Wednesday, February 13, 2008

The Slug Bearers of Kayrol Island (or, The Friends of Dr. Rushower)

Photo/Carol Rosegg

Is it any surprise that a cartoonist's alternative musical plays out similarly to his art? In Ben Katchor's The Slug Bearers of Kayrol Island, or The Friends of Dr. Rushower (or, Is Indie Opera a Good Thing?), his assertively uneven lines and thin watercolor layers of thick color beam out onto flexible walls that do well to set the tone and mood of his festive anti-capitalist paean. Often sandwiched between two scrims are the actors, trilling their silly lyrics, but doing a marvelously fine job of fitting in, and behind them, the musicians, all four of whom switch handily from calypso ("GinGin's Song") to jittery jazz ("The Birth of Immanuel Lubang") to a throbbing backbeat akin to something you might hear channeled by The Postal Service ("Your Coat Will Be Ready At 9"). All told, the effect is dizzying and refreshingly new, but ultimately not all that satisfying of a production. It's as satisfying as I imagine the codeine-laced Kayrol Cola that's used to drug the stevedore population of slug bearers would be: stuporterrific in the theater, while under constant dosage, and bemusedly benign afterward. (And by "slug bearers," I mean the exploited workers [paid in date nut leaves] who load slugs of metal onto an America-bound ship, so that these ingots can hold down the nominally light electronic goods [like phones or toaster ovens] that would otherwise blow away. Seriously.)

As written by Katchor, this is all explained with a straight face, first by Dr. Rushower (Peter Friedman), and then exaggeratedly so by his daughter GinGin's (Jody Flader) depressive funk (girls and their empathy for the media's victims-of-the-moment). As the wealthy doctor casts about for a white knight to rescue his daughter (by means of some gamely sprinkled strawberry ice cream from the 33rd floor), he meets Immanuel Lubang (Bobby Steggert), an idealist who is drawn to consumer fiction -- that everyday prose poetry of the instruction manual. Steggert's the right choice for the role, laying on the same naive but determined charm that he used in 110 in the Shade, and his commitment to technical arias (not the arias themselves, but what they're about) re-enforces the limited ability of language. (This is perhaps the unspoken theme for the '07/'08 Vineyard season: The Piano Teacher avoided saying certain things, and the upcoming God's Ear speaks in Hallmark generalities.) As GinGin and Immanuel set out to liberate the minds of the slug bearers, they receive dire warnings from unibrowed George Klatter (a devilishly good Stephen Lee Anderson) and cryptic phone calls of love from Samson (Matt Pearson), who turns out (in this topsy-turvy world) to be a slug bearer himself.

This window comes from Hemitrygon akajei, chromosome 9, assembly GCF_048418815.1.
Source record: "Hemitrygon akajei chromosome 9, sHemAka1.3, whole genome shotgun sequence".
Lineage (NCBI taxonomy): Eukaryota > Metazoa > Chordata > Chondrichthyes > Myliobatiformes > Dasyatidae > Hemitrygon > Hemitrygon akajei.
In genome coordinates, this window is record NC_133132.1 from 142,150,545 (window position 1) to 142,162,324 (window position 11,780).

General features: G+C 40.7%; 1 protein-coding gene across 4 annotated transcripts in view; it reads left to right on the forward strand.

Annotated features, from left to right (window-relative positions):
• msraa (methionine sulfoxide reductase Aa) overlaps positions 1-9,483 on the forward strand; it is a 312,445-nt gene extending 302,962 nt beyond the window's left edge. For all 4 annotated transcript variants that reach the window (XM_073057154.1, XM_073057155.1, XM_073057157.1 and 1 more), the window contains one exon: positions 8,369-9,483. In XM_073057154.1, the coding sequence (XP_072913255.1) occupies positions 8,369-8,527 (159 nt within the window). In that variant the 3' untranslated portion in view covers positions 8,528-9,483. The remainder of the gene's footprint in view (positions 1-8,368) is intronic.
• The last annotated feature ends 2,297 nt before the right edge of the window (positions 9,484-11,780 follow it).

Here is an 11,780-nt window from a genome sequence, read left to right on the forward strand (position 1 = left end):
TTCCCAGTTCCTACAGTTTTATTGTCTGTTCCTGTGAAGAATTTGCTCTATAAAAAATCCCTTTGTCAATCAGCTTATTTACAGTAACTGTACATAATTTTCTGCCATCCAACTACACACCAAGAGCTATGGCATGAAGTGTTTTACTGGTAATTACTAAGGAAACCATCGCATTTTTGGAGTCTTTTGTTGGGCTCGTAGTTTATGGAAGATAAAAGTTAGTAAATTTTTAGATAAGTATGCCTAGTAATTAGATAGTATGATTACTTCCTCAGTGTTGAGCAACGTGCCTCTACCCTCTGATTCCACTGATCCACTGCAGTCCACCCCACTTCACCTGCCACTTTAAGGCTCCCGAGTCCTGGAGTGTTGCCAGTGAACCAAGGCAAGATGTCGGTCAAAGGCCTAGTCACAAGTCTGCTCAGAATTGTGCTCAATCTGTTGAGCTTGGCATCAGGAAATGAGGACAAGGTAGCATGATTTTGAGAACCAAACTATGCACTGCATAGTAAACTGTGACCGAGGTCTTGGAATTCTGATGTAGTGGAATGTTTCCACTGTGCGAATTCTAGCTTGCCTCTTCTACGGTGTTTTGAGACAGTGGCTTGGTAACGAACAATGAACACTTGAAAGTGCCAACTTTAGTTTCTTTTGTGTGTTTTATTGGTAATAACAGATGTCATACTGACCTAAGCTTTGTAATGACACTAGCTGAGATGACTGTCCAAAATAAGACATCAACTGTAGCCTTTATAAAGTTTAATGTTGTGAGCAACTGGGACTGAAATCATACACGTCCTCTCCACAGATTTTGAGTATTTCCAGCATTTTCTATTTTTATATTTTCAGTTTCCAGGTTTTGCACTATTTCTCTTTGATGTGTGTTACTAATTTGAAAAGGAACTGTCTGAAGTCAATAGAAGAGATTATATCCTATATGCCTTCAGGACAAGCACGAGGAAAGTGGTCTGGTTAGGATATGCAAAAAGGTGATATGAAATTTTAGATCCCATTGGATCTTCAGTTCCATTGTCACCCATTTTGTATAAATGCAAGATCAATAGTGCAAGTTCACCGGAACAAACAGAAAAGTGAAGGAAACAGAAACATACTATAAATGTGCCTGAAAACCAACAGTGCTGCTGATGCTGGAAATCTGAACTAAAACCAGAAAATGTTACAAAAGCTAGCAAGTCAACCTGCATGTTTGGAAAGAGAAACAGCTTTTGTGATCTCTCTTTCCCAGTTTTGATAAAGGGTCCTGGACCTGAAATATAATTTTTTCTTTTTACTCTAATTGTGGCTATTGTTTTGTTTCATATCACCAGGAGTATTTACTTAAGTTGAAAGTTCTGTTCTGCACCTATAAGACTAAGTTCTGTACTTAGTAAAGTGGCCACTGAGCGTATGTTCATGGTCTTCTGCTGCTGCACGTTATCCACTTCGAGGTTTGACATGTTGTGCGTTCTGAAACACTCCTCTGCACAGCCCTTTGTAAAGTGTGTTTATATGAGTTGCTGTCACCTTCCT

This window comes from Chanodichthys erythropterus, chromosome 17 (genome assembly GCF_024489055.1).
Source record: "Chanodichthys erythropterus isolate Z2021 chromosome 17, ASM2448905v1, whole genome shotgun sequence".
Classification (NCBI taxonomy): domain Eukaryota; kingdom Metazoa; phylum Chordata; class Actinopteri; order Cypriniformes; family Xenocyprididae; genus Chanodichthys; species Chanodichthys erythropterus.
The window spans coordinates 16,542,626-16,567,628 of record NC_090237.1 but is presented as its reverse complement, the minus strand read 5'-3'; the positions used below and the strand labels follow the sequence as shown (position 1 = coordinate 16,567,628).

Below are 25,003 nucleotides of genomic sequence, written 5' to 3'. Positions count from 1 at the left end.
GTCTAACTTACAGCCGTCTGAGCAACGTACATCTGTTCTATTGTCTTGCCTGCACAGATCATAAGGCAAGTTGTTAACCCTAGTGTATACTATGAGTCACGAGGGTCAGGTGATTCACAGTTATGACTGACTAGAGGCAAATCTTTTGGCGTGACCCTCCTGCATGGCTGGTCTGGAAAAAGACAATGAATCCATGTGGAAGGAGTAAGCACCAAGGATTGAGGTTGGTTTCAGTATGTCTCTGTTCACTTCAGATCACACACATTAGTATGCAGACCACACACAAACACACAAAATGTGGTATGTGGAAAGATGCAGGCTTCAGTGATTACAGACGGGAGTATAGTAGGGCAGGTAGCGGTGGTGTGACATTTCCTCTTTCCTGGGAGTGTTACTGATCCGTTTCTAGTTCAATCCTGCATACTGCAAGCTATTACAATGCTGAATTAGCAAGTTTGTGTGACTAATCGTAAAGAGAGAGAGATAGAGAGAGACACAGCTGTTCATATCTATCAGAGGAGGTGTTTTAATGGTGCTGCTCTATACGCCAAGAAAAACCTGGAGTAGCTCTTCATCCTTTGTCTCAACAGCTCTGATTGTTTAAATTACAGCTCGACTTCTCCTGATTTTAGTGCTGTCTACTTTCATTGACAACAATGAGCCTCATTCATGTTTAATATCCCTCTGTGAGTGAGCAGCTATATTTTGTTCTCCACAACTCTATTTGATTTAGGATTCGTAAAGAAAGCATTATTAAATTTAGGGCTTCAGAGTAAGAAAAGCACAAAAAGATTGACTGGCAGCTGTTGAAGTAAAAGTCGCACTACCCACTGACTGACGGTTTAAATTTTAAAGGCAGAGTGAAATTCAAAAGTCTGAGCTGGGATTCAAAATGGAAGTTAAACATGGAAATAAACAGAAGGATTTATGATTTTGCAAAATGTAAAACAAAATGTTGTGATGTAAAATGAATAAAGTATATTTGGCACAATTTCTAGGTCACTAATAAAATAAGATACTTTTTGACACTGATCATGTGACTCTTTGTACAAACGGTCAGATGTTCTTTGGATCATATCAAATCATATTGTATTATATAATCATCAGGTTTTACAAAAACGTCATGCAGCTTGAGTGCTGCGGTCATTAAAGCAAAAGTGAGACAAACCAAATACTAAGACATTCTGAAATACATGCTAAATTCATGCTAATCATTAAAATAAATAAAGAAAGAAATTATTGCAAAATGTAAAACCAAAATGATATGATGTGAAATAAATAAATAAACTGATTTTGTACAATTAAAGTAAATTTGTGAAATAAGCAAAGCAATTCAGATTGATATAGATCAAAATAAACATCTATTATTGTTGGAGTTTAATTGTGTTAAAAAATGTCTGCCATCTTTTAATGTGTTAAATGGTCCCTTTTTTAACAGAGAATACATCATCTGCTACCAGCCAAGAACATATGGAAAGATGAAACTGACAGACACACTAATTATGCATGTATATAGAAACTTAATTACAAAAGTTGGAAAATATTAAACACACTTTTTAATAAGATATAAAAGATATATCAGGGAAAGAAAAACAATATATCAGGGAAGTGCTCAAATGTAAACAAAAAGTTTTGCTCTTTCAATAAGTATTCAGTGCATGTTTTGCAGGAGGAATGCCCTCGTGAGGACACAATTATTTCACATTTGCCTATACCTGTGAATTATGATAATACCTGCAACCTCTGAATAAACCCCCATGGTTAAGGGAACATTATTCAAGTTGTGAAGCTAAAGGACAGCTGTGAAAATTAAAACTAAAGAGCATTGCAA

For all the physical manipulations of the walls that make up Jim Findlay & Jeff Sugg's set, there's very little attempt made by director Bob McGrath to unpack anything, which is what saves the musical. The heft of the play is meant to be ridiculous, to be a specific sort of gravity (not gravitas) that allows us to simply bask in the satire of our society's ruthless manipulation of foreigners for labor ("They're not like you and I," sings Mr. Klatter, a benevolent rictus giving truth to the lie). And yet, I can't stop drawing comparisons to Urinetown -- the anti-musical twists, the abandoned idealism, the contrasts between social worlds -- and thinking that Slug Bearers is almost a little too out there to stick with audiences. The lyrics are mostly mundane, the music -- while excellent, and varied -- not at all catchy or memorable, and there's almost nothing in the way of character development.

It's a bold new world, and thankfully, the presentation is assertive enough to guide us through the uneven strokes. But The Slug Bearers comes down to being an extreme exercise in style that is entertaining largely in the face of being so defiantly different, not for being extraordinarily engaging.

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